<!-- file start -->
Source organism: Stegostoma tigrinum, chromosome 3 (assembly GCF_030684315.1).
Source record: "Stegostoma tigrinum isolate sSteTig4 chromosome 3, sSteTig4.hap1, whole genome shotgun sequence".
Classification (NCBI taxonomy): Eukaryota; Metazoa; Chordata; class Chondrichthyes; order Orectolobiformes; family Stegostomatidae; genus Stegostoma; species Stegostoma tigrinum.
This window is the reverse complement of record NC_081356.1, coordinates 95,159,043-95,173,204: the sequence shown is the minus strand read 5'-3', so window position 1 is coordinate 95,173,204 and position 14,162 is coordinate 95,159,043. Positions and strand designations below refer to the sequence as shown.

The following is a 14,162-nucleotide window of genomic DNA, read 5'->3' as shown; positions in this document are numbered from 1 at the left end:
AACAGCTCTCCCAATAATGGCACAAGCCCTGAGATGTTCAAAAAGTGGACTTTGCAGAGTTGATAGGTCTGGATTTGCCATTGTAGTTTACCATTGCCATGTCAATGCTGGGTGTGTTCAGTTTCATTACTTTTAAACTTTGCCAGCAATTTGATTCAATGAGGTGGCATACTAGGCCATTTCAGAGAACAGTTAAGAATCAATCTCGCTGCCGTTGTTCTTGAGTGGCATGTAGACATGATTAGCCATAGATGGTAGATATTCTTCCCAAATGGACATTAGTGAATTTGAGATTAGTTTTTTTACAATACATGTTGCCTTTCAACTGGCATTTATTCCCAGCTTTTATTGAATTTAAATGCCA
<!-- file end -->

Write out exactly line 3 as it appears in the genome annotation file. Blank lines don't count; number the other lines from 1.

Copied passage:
Classification (NCBI taxonomy): Eukaryota; Metazoa; Chordata; class Chondrichthyes; order Orectolobiformes; family Stegostomatidae; genus Stegostoma; species Stegostoma tigrinum.